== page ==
In the name of God, Creator, Redeemer, and Holy Comforter. Amen.
Have you ever gotten started on a project and realized it was going to be a lot more work than you thought at first?
Sometimes this happens on Christmas Eve around midnight when you’re trying to put together a bike to go under the tree and realize there are 59 pieces to put together, and 3 screws are missing. I recall after I’d been in seminary for a year and had only taken one course that I thought “They don’t give these degrees away. You have to really work hard to get one.”
Over and over, it seems we come to the realization that some job, or project or vocation is harder and takes more time than we bargained for. So we have a talk with ourselves and with our partner, or our priest, or therapist. We try to figure out if we have what it takes to move forward or if this is going to cost more than we are willing to pay. Are we going to rise to the challenge or do we say this is enough; I’m done? If I keep going, am I just being bullheaded, and if I stop, am I a quitter?
How to figure it all out?
I love those lyrics to Kenny Rogers song, The Gambler: You gotta know when to hold ‘em;
Know when to fold ‘em;
Know when to walk away
And know when to run . . .
Those of us who are churchy people call this DISCERNMENT. Real discernment is best done with others who can give us feedback. And we trust that the Holy, Life-giving Spirit of God will be present in discernment. When we pray for the newly baptized, we say “give them an inquiring and discerning heart . . .”
Sometimes the discernment process is formalized as it is for an Episcopalian trying to figure out if his or her vocation is as an ordained person or as a layperson. We have had such a group meeting here over the summer. The group ponders specific spiritual questions together to discern what the next step is for this person.
Before a church calls a new rector, the parish goes through a discernment process: Who are we now? Not just who have we been for the last decade.
What is the ministry God is calling us to do now? What sort of priest do we need now?
All of us have been through a discernment process when we were deciding if we should get married or take a new job or buy a house. Without discernment, the excitement of the moment sometimes leads us into trouble.
In today’s gospel, Jesus had some straight talk for the crowd that was traveling along on the road to Jerusalem with him.
Maybe some of the folks were just curious about him. Maybe some hoped he would perform some healing miracle. Maybe some were thinking he might liberate them from the Roman occupation. But you see, Jesus had been through his discernment process before he started his ministry. Remember those 40 days in the desert after the baptism? Jesus was aware that the price for his ministry would be steep, possibly even cost him his life. Jesus was saying that following him might cost these folks even their closest relationships, their possessions and maybe life itself. He warned them that following him might even break up the family.
Jews were big on family. Honor your father and your mother was one of the ten commandments. Jews were supposed to have special concern for those people who had no family–widows, orphans, and strangers in the land.
So when Jesus said that becoming his disciple could be so costly that it would take precedence over family,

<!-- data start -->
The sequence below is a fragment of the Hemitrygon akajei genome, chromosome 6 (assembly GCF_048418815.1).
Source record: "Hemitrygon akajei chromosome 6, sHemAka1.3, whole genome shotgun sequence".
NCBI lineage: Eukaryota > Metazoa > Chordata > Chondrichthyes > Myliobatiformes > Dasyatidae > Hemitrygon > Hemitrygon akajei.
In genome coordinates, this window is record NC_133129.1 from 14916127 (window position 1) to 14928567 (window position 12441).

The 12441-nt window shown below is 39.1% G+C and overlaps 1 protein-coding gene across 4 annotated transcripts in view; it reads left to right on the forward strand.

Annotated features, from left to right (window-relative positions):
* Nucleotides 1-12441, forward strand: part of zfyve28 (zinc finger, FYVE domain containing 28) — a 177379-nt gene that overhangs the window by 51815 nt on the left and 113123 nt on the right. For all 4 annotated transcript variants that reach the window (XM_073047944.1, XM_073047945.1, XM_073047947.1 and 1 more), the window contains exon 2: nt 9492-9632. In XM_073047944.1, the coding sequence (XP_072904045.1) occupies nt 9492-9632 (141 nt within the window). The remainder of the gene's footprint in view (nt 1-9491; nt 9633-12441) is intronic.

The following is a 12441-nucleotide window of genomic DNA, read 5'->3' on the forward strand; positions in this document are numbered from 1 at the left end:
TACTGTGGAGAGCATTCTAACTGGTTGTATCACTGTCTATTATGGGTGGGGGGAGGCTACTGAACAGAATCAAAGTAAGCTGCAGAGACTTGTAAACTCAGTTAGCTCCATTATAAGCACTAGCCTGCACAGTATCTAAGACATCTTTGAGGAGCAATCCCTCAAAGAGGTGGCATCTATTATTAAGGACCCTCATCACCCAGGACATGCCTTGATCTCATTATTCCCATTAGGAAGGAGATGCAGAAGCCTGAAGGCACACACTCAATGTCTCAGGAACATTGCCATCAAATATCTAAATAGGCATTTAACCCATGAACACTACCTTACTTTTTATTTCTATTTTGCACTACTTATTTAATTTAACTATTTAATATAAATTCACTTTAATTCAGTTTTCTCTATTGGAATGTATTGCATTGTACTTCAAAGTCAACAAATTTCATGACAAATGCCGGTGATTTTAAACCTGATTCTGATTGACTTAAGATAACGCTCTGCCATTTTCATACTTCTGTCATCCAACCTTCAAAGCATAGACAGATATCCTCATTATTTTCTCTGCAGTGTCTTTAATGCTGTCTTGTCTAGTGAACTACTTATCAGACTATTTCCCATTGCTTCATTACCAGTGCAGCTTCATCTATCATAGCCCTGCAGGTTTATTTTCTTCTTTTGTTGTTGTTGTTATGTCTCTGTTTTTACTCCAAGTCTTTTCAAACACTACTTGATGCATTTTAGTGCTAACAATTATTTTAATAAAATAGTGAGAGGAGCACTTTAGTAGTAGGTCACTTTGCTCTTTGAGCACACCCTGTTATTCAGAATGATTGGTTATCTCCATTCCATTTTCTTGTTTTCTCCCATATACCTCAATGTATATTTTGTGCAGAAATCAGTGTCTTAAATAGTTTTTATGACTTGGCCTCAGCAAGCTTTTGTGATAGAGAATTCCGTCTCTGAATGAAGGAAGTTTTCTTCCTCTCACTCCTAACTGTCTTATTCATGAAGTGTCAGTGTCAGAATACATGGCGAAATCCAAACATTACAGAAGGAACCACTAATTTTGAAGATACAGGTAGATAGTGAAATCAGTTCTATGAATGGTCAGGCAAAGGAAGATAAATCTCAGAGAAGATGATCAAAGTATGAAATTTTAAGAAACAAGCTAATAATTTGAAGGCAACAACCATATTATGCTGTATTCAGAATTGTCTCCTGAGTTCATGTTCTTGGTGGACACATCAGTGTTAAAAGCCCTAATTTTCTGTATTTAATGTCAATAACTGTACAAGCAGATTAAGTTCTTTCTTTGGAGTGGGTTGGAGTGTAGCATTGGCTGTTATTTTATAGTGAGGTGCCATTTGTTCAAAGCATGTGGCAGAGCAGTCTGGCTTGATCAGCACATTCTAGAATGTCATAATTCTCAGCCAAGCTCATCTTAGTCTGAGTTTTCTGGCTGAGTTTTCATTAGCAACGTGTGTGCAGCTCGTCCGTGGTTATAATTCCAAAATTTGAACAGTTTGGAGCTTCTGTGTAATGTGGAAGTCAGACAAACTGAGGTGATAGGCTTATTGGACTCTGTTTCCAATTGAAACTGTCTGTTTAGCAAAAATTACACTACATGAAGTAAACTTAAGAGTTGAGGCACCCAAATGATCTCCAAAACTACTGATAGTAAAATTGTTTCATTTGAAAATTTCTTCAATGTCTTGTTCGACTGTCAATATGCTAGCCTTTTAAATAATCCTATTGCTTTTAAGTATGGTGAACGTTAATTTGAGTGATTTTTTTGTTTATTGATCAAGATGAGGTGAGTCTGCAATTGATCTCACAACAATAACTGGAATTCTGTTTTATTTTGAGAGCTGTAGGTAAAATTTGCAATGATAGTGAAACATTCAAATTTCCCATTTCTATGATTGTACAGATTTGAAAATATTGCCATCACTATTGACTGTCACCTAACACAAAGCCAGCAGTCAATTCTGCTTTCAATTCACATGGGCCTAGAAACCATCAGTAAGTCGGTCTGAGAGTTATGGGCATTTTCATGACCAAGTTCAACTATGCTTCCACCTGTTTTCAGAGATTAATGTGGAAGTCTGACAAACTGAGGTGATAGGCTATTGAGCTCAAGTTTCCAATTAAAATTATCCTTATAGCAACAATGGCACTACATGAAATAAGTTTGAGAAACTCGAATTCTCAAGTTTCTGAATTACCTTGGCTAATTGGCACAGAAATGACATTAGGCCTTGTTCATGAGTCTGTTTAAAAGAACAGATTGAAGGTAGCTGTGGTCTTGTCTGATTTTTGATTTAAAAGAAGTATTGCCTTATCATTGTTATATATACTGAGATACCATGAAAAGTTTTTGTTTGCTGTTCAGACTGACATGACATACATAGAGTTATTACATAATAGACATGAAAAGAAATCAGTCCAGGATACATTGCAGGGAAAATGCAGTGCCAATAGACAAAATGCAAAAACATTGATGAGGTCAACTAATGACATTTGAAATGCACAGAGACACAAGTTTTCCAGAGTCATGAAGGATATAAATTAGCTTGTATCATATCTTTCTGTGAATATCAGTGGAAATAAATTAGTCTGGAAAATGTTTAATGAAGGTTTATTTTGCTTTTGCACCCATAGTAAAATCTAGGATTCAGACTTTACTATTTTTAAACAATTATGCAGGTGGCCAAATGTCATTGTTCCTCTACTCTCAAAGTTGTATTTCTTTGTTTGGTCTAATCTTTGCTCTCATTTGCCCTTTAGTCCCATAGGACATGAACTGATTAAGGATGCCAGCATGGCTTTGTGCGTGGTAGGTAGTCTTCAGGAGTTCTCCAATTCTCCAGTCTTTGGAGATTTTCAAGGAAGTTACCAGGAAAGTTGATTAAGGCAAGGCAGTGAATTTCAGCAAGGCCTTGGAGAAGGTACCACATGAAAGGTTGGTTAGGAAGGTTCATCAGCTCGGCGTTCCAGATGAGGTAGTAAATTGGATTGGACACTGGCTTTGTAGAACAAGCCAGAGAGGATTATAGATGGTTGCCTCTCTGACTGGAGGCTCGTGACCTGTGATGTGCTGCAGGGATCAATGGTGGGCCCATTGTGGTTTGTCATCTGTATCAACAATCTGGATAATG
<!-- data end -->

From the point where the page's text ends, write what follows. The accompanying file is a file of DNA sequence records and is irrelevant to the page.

he was trying to warn people about where the seriousness of discipleship.
After Jesus shook up his followers with talk about losing everything, he asks: Who starts building a tower without first reckoning the cost? What king starts a war without first figuring out if he can win it? The question is can you go the distance? Have you got what it takes?
Before you start college, have you got what it takes to graduate or are you just messing around and having fun? Before you run for president, can you do the job if you actually win? Before you hit send on a Tweet or email, can you picture the effect it might have on someone? Before you pass a law that says anyone can carry a gun anywhere, can you envision what might happen to people? Can you foresee what type of society we might become? If you take children away from their parents, can you imagine the trauma that separation will have on the family for the rest of their lives?
Jesus was asking his followers to be discerning, to think about the cost and consequences.
What are the consequences for any of us who presume to call ourselves Chrisitains? What do we mean when we call ourselves Chrisitian? There are a lot of people calling themselves Chrisitain who don’t seem to be reading the same Bible stories I am. Can you own that name when there are so many misinterpretations of that word means?
Discernment means we have to go beyond labels, prejudices. All Chrisitans are not homophobic. All Democrats are not crazy liberals. All Republicans are not arch conservatives.
Discernment means we have to see individuals, not labels. Jesus saw individuals. He ate with a tax collector who worked for the Romans and he ate with a Pharisee who kept the religious laws precisely. In Paul’s letter to Philemon, Paul asks the slave owner to welcome Onesimus back as a beloved brother in Christ. Paul asks Philomen to see beyond the categories of master and slave to a new relationship between two people equally beloved in Christ.
To fall in love with Jesus might take us places we never intended to go. We might have to rethink some of our assumptions about other people and ourselves. If we say we follow Jesus, we are required to be discerning about our own lives, our own motives, our own limitations.
If you say you follow Jesus and his God, what will that mean? What will be asked of you?
Who will you be? AMEN.